4. It’s all in your head – I would not describe myself as having a high tolerance for pain, but I am stubborn as all get out. The first lap I questioned whether I could keep going with my stomach problems. Mark even asked if I wanted to quit (actually, I stopped him before he could finish his sentence and told him I was not quitting). Mentally I was not in a good place. The ankle turns and blisters did not feel good. Every step starting at about 10 miles in, I could feel the blister on my right heel. Then, at mile 17 (I am guessing here), after turning my ankle again and again, every step I could feel the tweak in my ankle and the blister. Then at mile 31, I inadvertently popped a blister on the pad of a toe of my right foot and I thought I was going to have to limp the rest of the way … BUT for as yucky as I felt on the first lap, I was a different person on the second lap. Amazingly, for as bad as my feet were hurting, my body seemed to assimilate and after a bit the pain became more manageable. I think that with even more trail running experience, I may even be able to shake off ankle turns and not let it affect my confidence as I am running more technical sections.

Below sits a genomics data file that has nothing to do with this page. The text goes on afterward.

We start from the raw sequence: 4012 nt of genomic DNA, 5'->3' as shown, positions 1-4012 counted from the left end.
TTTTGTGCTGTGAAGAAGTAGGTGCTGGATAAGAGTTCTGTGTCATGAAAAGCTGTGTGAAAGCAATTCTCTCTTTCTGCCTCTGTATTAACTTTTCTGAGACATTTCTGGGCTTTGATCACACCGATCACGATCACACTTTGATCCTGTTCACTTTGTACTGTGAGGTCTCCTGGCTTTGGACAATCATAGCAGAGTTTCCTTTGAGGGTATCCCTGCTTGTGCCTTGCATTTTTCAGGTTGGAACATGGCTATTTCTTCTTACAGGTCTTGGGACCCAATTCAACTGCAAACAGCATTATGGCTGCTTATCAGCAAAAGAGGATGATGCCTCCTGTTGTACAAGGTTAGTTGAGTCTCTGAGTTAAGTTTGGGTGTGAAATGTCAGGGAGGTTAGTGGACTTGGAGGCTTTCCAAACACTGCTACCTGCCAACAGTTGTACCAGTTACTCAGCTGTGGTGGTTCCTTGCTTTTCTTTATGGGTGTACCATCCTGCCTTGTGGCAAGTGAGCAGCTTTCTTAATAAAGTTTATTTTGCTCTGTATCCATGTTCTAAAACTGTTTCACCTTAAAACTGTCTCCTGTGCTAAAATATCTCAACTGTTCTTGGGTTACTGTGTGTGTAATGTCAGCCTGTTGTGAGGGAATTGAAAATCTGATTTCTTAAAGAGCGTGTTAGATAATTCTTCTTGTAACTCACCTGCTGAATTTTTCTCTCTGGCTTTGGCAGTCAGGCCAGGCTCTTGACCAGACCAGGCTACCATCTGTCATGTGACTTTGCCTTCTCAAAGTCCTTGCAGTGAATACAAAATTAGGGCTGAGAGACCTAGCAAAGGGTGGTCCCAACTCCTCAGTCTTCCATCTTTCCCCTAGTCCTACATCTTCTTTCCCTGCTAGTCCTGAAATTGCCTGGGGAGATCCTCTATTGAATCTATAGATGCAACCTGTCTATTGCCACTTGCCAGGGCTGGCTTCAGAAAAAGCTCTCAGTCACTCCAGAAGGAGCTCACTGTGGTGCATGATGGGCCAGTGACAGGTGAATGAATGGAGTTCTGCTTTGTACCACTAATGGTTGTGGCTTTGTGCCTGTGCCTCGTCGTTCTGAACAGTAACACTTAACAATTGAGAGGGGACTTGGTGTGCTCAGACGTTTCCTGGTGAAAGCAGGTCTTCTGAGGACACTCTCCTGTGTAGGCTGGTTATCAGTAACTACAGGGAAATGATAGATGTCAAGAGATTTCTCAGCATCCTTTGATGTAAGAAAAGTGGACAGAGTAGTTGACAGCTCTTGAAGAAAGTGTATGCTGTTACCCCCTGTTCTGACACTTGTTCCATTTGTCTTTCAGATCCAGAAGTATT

I have heard from a lot of experienced endurance athletes that you can go from feeling like crap to feeling like a rock star to feeling like crap to feeling like a rock star over the course of a race. I have experienced this a bit in training but not much in racing. It was good to experience that during this race as I will be able to draw on it in the future. I definitely drew on the experience from my ankle turn at the Rocky Raccoon 50K last year to remind myself that I had been there, done that and overcome it before. I am listening to Chrissie Wellington’s book right now and she discusses GI problems she has experienced during races and I definitely drew on that during this race.

I am not saying that there are not injuries that cannot be overcome, that is obviously not the case, but I think those types of injuries are less common.